London

Pride parade in London: Thousands join LGBT march

Pride Image copyright EPA
Image caption The 2017 theme is 'Love Happens Here'

More than 26,000 people have joined the Pride parade through central London.

The annual march, now in its 45th year, marks 50 years since homosexuality was decriminalised in England and Wales.

The colourful parade took a 1.4-mile (2km) route through the city, starting at Portland Place and taking in Oxford Circus, Regent Street and ending at Whitehall.

A rainbow flag has been projected on to the Palace of Westminster for the first time in celebration of the event.

Mayor of London Sadiq Khan told crowds at Trafalgar Square the event was the "best antidote to sorrow".

Image copyright EPA
Image caption The march, now in its 45th year, marks 50 years since homosexuality was decriminalised in England and Wales
Image copyright PA
Image caption Tens of thousands of people have turned out for the celebration
Image copyright EPA
Image caption The Pride celebration has been running since 24 June
Image copyright EPA
Image caption There is expected to be one million people in attendance

He said: "We've had a horrible last few weeks. We've had terror, we've had tragedy.

"You know what the best antidote to sorrow, the best antidote to sadness, to bereavement, to hatred, is Pride In London."

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Media captionThousands attend Pride parade in London

A video message from Prime Minister Theresa May was also played in which she said the UK would challenge "governments that criminalise homosexuality or practice violence and discrimination" against LGBT people.

She added: "Here at home too, we must continue to stand up for true equality and respect for everyone, right across our United Kingdom.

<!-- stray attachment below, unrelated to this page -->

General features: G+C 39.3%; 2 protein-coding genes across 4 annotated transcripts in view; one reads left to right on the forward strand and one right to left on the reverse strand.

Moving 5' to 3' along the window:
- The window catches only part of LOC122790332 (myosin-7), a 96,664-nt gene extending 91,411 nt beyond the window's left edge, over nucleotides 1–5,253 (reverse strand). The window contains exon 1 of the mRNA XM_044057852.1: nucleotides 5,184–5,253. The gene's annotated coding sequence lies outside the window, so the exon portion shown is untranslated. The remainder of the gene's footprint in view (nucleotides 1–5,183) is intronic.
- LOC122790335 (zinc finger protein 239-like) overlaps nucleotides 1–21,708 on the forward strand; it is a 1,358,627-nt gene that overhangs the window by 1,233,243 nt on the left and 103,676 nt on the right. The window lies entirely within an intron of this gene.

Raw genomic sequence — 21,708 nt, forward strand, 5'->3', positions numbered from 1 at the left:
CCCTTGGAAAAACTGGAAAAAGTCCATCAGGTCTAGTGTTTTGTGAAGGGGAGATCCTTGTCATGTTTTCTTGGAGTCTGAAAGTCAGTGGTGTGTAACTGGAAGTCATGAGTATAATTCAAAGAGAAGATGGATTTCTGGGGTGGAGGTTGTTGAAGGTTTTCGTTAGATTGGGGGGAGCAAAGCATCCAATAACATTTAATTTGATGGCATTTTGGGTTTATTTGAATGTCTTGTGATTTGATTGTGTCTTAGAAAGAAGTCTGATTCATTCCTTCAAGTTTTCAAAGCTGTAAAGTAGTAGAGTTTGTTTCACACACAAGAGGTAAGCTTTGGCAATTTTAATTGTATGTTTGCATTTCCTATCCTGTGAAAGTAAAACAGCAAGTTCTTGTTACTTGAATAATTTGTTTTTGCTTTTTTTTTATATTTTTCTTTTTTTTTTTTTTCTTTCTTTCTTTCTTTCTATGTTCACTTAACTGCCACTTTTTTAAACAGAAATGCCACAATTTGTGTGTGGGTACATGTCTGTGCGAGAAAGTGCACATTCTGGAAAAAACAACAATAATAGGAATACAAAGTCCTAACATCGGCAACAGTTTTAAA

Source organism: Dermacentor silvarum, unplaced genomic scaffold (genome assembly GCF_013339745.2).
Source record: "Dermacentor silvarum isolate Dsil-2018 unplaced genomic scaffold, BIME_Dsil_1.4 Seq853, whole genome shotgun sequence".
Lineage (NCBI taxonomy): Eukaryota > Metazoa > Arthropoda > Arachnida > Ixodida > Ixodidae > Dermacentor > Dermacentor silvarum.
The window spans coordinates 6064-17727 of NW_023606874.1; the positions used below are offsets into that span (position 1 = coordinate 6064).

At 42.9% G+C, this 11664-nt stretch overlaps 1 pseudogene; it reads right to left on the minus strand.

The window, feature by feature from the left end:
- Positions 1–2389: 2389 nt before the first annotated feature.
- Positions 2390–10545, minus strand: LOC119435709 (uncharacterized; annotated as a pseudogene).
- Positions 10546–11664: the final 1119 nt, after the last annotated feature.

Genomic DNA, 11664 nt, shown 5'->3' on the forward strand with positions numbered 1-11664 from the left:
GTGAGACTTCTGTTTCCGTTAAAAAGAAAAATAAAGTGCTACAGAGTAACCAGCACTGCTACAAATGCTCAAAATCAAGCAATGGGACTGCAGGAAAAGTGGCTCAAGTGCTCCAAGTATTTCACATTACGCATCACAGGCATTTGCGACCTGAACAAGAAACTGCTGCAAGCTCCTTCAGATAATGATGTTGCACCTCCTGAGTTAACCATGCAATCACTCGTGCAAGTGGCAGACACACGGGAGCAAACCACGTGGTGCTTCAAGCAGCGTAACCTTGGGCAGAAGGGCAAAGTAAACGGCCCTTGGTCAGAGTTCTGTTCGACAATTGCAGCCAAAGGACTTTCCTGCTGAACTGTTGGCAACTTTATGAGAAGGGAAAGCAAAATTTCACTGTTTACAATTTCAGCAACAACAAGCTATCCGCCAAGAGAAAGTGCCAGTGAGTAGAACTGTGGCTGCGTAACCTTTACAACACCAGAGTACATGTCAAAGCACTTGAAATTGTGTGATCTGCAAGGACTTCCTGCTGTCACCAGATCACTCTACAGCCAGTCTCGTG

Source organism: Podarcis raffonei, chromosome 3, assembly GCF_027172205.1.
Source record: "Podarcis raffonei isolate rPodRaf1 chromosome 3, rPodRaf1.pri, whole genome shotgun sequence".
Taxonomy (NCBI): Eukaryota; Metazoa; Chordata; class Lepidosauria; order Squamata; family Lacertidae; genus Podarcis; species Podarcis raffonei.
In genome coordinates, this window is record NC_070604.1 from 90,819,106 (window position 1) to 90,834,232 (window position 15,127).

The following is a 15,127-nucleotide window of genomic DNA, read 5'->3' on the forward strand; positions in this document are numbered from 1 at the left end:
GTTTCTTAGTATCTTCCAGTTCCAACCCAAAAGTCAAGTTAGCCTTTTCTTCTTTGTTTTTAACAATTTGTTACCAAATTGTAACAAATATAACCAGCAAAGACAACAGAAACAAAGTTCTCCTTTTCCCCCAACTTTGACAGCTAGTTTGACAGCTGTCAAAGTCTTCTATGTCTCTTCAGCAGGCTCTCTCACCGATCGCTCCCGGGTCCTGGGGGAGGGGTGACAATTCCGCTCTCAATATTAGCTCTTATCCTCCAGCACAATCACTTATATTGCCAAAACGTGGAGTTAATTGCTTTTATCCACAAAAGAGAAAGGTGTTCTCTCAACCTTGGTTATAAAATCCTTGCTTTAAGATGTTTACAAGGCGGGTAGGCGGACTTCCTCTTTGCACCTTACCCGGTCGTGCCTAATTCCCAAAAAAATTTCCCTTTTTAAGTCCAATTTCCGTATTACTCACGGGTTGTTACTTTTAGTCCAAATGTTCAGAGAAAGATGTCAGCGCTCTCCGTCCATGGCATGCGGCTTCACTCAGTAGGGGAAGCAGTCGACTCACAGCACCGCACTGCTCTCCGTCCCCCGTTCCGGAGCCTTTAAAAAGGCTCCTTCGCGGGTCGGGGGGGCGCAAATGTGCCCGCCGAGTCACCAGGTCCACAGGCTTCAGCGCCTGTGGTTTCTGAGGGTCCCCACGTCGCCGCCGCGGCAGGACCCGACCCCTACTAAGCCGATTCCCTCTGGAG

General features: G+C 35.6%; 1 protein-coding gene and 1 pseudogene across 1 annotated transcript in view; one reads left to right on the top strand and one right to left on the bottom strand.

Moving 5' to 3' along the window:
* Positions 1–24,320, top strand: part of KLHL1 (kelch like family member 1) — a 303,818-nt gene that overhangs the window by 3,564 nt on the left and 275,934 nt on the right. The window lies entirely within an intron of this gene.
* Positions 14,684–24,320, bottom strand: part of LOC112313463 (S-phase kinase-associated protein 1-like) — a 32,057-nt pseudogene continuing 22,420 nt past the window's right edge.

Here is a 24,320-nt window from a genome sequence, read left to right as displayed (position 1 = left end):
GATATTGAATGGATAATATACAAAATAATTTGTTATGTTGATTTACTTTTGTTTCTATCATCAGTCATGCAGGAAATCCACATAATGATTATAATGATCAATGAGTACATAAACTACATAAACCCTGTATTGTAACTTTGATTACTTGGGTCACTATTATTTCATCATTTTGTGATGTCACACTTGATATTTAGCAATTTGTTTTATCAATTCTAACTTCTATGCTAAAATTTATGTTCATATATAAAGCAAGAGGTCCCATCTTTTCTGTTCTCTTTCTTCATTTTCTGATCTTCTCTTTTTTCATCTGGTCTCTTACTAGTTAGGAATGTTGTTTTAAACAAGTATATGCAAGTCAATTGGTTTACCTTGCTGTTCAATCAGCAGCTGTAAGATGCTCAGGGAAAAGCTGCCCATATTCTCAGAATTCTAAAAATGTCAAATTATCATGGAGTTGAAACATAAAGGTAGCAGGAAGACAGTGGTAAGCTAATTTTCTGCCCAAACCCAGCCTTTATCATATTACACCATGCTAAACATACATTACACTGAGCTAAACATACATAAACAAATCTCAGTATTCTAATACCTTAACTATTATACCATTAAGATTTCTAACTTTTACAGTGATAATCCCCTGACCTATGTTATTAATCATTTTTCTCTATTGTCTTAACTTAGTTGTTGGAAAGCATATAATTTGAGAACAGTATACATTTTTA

"We must stamp out homophobic bullying in schools, and drive down homophobic and transphobic hate crime."

Image copyright PA
Image caption Hundreds of organisations lined up to join the parade

A number of stores and tube stations in London have been decorated with signs and posters using the colours of the LGBT flag.

The Parliament building will also be lit up at night in the Pride colours as part of the celebrations.

In pictures: Pride through the years

Lord Fowler, Speaker of the House of Lords, said: "Homosexuality is still illegal in over 70 countries around the world, including many in the Commonwealth.

"None of this will be solved by a march, or a display of lights in Westminster.

"But these acts will demonstrate to those who are being persecuted or abused that they are supported.

"The lights are a symbol of our support."


At the scene: Sarah Lee, BBC News

Image copyright Reuters

From start to finish, London's streets have been brimming with colour, music, and smiles.

The buzz has been electric, with participants dressing up as their favourite superheroes, fairies, and even the Queen herself.

Thousands of people from hundreds of organisations paraded down Oxford Street in a sea of sparkles and glitter on their way to Trafalgar Square.

The celebratory cheers were contagious - a truly wonderful atmosphere for all involved.


Staff from the Metropolitan Police, London Ambulance Service and London Fire Brigade were nominated to take part in the parade.

They joined flag bearers representing countries around the world, including those where it is still illegal to be LGBT.

The Met said it had been working closely with Pride in London and a detailed policing plan was in place.

Image copyright Getty Images
Image caption The Pride flag flies from Somerset House
Image copyright Getty Images
Image caption Sadiq Khan said the parade was an "antidote to sorrow"
Image copyright EPA
Image caption A drag artist dressed as the Queen poses for a picture
Image copyright Getty Images
Image caption Pride celebrates lesbian, gay, bisexual and transgender (LGBT) people
Image copyright Getty Images
Image caption A number of tube stations have joined in the celebration

The force added: "We know that recent events in London and Manchester will cause people to worry.

"As with any large event the Met's priority is public safety and we are working closely with the organisers."

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Media captionLGBT Pride in London - then and now

The first official Pride march took place in 1972 and saw 2,000 men and women take part.

Last year's event saw more than 40,000 people join the march.


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